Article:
(Hi Everyone, I’m back after I originally posted this with an edit. I had stated that the Gemma tank calls for 1″ bias tape, but Rae pointed out to me that the pattern actually calls for 1.25″ bias tape. I am pretty sure that my mistake came down to the fact that I can’t read. Ugh! I updated the post below with the correct information and I am super embarrassed that I gave the wrong details previously! Thanks for being so nice about my mistake, Rae!!)
Soooo, if you’ve been reading this blog for any length of time you know that I love the patterns from Made by Rae. I was thrilled when she started teasing her newest woven tank pattern, Gemma. I had really high hopes for the pattern since her designs fit me really well and I’ve been on the hunt for my perfect woven tank. I have the Wiksten tank pattern and I made it once about 3 or 4 years ago. It never fit me right– mostly because I didn’t grade out enough in the hips. I did some fitting work on it last Summer and ended up making 4 muslins. (What?!) I ran out of steam and never got an actual tank made. At this point I can’t remember if I was happy with where I ended up, but I think it’s a moot point now because Gemma turned out to be really great for me.
I was a tester for this pattern and the version I tested had wider shoulder straps than the final version of the pattern. There is about a half inch difference at the shoulder seam between the tester version and the final version that tapers to almost nothing at the underarm. I did a muslin of the final version and found that I had some gaping at the back neck and the back shoulders, which I was able to dart out. I decided that I wanted a little more coverage on the straps to hide some front underarm chub I have so in the end I split the difference between the two versions and went 1/4″ more than the final pattern.
My first tank is made from some lovely Nani Iro double gauze that has been in my stash since last Summer. I only bought 1.5 yards of it so no stripes were matched in the making of this tank. For this version I added 1/4″ seam allowance past where I wanted the finished tank to hit my shoulders since I knew that I wanted to turn the binding all the way to the inside of the tank. The pattern has a visible binding at the neck and shoulders but I didn’t want to distract from this fabric so I opted for invisible binding.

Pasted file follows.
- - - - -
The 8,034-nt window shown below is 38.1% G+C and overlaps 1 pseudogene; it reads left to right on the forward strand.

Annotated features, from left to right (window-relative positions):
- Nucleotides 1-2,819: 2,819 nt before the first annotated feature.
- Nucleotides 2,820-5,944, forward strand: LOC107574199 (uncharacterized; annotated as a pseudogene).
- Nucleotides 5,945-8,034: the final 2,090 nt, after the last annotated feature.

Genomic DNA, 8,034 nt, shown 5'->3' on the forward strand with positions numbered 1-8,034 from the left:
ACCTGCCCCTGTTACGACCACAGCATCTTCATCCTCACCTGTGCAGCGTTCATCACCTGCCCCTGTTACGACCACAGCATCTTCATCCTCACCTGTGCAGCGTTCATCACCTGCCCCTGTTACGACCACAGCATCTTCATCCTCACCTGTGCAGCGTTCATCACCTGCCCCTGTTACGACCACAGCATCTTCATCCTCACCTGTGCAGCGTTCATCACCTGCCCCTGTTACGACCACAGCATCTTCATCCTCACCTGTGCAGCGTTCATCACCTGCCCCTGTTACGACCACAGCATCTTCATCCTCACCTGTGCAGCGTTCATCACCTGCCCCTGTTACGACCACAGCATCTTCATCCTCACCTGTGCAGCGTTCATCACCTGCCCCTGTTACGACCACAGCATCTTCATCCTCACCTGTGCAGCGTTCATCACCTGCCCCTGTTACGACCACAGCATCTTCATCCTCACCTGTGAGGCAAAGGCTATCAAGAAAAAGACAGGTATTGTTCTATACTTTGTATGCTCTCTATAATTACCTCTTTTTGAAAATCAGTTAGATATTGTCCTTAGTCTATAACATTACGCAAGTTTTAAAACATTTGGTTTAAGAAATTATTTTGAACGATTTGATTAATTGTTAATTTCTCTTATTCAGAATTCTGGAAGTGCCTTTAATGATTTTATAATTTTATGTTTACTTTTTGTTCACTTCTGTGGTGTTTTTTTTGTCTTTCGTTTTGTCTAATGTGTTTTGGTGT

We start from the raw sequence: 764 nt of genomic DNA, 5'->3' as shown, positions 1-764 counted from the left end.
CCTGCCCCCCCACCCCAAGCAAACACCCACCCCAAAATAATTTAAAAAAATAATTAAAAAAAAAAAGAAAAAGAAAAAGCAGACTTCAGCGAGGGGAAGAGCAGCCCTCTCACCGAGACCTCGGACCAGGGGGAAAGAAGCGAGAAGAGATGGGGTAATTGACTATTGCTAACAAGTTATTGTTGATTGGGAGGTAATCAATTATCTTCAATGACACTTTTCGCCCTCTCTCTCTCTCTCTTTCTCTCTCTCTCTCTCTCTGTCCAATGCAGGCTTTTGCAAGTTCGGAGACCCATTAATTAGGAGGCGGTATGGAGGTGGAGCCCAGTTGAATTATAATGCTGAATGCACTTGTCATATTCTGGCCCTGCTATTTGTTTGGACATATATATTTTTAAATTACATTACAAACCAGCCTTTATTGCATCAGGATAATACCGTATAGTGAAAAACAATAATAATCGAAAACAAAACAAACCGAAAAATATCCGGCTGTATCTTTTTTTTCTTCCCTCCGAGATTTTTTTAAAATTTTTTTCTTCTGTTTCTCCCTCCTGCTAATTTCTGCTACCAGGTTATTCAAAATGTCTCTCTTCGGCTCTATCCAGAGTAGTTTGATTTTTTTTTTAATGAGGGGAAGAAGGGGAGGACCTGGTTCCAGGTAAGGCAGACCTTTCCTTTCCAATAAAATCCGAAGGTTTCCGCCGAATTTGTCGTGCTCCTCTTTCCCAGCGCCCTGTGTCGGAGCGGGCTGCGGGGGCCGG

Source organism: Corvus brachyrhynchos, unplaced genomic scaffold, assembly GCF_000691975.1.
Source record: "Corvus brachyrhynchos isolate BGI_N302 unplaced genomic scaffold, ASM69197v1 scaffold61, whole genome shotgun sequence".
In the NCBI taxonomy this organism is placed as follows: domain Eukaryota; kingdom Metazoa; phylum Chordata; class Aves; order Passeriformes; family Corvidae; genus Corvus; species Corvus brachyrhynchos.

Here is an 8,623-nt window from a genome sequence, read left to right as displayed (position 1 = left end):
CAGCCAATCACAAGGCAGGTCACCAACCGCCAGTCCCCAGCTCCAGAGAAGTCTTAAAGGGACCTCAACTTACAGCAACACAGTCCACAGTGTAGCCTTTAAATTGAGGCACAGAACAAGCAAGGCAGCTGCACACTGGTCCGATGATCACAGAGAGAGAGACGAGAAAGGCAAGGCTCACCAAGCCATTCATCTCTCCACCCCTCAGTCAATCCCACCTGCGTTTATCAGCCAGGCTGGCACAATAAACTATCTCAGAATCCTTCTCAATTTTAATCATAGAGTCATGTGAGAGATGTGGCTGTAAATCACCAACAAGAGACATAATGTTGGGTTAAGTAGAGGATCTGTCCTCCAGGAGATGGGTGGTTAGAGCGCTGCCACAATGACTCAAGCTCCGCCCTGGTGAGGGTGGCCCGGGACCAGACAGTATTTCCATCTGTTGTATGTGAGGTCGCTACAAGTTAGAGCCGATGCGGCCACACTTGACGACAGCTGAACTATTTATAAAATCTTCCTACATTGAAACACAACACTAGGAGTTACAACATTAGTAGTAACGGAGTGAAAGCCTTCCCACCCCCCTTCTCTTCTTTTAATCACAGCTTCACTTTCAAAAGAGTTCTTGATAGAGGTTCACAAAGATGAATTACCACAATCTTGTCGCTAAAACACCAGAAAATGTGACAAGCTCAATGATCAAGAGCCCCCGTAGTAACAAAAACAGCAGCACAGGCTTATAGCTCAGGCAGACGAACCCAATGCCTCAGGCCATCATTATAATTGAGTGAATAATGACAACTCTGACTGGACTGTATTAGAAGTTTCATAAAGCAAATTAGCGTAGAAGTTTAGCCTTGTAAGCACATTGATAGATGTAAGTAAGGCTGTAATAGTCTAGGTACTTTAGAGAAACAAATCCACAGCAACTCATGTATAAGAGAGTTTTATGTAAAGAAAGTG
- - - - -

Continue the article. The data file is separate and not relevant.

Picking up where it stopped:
This tank is a size M graded to a L at the hips. I did a 5/8″ forward shoulder adjustment. I am so happy with the fit and I love wearing this fabric. It got some silver metallic dots on it that aren’t really visible in these photos. This is my first garment made from Nani Iro double gauze and I feel like I’m wearing a piece of art.
My second Gemma tank was made with this fun checkered fabric from Cotton + Steel. I love the citron green color and I really love that the fabric is yarn dyed instead of having the pattern printed on the fabric.
For this tank I went with the visible bindings. I love how the checkers look cut on the bias! I opted to sew my bindings differently from the pattern instructions again. This time I attached them to the inside of the garment and folded them over the seam allowance to the outside of the tank. (The pattern instructions have you sew them to the outside and fold them to the inside of the garment.) Then I edge stitched to secure the bindings. Since the edge is on the outside of the garment you can see it and you don’t run the risk of not catching it while topstitching. (I posted this picture of my process on instagram, which might make it a little more clear.)
I cut the front piece of this tank a little smaller at the hips than the first one. I cut between the lines for the size M and size L since the fabric is a bit more stiff than the double gauze. I’ve still got plenty of ease at the hips so I think I may cut it this way for any future versions of this top.
Also, I am wearing a new pair of Parkside shorts. (See my previous post for my fit modifications.) I made them from this cotton rayon twill chambray in black, which is actually more of a dark gray. It’s a really nice light weight– perfect for this shorts pattern. It’s not very evident from these photos but I did the split hem modification from Sew Caroline’s blog. I love how it turned out, but next time I want to do this modification I will probably add 1/4″ or so seam allowance to the outer leg seam. It was tough to keep the fabric folded in half nicely where the pockets are also in the seam allowance. I think a little extra seam allowance would make it a lot easier.
I love the tank and these shorts together, it’s the perfect outfit for the hot weather we’ve been having. The Gemma pattern has two neckline options and so far I’ve only made the higher, jewel neckline. I like the lower neckline, too, and I think my next version will be solid white with the lower neckline. I think that would be so useful in my wardrobe! I also got the Willow tank/dress pattern this past weekend so I’m looking forward to making that and seeing how the two patterns differ.